The black-winged stilt (Himantopus himantopus) is a widely distributed, very long-legged wader in the avocet and stilt family Recurvirostridae. Its scientific name, Himantopus himantopus, is sometimes used to generalize a single, almost cosmopolitan species. Alternatively, it is restricted to the form that is widespread in Europe, Asia and Africa, which equals the nominate group of H. himantopus sensu lato. Meanwhile, the black-necked (H. mexicanus) and white-backed stilts (H. melanurus) both inhabit the Americas; the pied stilt (H. leucocephalus) ranges from Australasia and New Zealand. Today, most sources accept between one and four actual species.[1][2][3][4]

Black-winged stilt
H. h. meridionalis (South Africa)
Scientific classification Edit this classification
Domain: Eukaryota
Kingdom: Animalia
Phylum: Chordata
Class: Aves
Order: Charadriiformes
Family: Recurvirostridae
Genus: Himantopus
H. himantopus
Binomial name
Himantopus himantopus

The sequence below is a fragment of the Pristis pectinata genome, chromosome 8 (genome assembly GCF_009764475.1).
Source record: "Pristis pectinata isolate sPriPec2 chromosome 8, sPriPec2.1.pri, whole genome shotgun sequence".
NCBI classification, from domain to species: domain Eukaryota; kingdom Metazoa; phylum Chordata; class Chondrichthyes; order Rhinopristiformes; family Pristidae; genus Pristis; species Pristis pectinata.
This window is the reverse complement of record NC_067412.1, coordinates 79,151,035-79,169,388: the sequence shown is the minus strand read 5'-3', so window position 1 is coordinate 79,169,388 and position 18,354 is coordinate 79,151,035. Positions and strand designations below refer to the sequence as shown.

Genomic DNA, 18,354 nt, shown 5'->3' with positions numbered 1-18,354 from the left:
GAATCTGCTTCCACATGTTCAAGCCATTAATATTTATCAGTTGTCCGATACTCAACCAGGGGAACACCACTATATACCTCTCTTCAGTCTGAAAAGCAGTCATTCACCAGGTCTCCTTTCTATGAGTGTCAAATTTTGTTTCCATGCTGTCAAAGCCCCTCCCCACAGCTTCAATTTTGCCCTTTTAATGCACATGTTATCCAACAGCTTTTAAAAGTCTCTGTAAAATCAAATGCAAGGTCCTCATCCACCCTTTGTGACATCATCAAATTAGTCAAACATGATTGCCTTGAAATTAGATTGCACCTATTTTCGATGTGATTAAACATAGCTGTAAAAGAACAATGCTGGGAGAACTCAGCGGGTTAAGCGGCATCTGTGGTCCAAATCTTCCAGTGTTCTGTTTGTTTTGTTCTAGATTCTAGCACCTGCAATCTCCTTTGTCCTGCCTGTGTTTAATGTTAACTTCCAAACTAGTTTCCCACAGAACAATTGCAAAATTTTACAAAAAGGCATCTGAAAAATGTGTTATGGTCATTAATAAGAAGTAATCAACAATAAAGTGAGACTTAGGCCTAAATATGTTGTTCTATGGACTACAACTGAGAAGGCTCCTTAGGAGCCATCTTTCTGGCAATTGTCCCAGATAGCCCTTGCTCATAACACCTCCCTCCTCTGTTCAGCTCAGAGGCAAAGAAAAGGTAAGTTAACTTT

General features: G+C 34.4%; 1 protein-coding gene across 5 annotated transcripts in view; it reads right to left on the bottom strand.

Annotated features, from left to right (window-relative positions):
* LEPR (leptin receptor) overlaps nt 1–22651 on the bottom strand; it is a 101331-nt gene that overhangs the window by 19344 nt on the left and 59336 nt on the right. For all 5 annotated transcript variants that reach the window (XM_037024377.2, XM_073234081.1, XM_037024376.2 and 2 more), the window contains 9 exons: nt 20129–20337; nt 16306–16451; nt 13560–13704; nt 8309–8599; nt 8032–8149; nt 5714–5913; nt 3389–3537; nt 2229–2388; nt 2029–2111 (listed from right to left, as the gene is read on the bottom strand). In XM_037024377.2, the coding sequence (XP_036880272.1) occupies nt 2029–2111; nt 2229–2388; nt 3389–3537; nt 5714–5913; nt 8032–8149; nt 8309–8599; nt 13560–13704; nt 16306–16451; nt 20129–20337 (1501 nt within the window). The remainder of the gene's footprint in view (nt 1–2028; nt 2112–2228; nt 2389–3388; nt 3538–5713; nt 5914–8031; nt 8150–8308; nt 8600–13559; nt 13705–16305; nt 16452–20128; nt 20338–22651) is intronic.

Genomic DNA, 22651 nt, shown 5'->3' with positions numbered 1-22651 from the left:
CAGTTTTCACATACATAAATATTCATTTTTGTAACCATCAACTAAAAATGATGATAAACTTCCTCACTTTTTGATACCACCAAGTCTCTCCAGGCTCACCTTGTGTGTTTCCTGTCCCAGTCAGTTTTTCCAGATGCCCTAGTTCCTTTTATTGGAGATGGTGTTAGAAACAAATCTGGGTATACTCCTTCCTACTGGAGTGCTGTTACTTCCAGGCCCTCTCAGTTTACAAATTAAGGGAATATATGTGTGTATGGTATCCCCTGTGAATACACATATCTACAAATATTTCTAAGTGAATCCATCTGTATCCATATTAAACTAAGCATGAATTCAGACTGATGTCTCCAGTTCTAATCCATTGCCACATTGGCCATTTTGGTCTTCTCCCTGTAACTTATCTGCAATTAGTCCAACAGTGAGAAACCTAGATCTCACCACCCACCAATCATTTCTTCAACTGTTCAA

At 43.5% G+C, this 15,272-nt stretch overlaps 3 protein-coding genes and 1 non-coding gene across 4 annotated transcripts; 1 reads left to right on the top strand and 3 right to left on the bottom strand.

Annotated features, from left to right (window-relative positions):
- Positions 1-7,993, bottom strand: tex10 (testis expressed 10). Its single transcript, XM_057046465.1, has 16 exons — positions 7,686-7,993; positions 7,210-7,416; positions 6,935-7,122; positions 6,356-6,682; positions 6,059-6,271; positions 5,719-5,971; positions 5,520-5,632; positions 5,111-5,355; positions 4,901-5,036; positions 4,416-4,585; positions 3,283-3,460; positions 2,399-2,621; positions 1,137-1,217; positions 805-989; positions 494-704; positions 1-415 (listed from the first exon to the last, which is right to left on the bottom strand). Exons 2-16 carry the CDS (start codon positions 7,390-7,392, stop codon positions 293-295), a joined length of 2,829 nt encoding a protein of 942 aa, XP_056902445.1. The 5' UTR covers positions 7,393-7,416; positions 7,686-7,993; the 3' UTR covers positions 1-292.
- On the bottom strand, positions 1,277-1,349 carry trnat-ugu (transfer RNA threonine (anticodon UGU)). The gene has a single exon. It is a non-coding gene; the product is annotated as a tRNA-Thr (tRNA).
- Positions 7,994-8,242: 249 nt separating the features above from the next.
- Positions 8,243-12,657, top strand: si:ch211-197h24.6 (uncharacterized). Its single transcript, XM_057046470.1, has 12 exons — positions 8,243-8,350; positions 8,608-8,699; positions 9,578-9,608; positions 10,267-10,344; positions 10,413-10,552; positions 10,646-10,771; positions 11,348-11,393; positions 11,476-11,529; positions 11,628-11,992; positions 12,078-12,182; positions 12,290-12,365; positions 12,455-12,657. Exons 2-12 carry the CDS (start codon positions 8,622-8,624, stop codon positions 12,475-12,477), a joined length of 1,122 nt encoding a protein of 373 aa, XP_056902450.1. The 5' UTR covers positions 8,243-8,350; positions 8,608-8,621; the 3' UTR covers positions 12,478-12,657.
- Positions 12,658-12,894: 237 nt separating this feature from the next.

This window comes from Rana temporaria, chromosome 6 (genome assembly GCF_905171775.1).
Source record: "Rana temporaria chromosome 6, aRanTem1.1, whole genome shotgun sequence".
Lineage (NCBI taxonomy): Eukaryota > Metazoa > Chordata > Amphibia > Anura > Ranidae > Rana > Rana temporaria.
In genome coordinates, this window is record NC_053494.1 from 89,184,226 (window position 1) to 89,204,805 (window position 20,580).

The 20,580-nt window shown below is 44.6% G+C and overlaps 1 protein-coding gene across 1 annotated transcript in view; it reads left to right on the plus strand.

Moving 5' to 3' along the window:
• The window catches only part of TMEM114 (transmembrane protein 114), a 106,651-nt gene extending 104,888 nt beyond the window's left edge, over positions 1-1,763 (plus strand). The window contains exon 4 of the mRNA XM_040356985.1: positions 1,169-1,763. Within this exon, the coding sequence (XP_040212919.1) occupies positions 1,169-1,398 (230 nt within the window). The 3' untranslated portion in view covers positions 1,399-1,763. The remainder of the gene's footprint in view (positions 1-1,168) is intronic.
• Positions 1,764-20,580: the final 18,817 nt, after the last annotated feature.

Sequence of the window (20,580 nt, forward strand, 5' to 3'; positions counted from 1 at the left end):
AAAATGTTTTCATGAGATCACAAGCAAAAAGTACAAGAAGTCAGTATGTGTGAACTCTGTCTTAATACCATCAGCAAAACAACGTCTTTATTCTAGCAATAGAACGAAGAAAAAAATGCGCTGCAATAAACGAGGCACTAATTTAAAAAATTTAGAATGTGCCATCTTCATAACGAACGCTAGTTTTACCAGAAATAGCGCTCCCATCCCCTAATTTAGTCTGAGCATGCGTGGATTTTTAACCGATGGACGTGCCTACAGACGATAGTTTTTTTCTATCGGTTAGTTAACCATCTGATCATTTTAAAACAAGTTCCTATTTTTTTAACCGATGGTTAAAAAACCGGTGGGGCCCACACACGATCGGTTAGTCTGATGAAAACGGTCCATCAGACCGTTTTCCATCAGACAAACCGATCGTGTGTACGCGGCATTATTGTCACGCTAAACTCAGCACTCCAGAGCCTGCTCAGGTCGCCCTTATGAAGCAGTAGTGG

Range of H. himantopus (sensu lato, see text)
  • Charadrius himantopus Linnaeus, 1758

Taxonomy edit

The black-winged stilt was formally described in 1758 by the Swedish naturalist Carl Linnaeus in the tenth edition of his Systema Naturae. He placed it with the plovers in the genus Charadrius and coined the binomial name Charadrius himantopus. He specified the type locality as southern Europe.[5][6] The taxonomic name Himantopus comes from Greek, meaning "strap-foot" or "thong-foot".[7] The black-winged stilt is now one of five species placed in the genus Himantopus that was introduced by the French naturalist Mathurin Jacques Brisson in 1760. The species is monotypic: no subspecies are recognised.[8]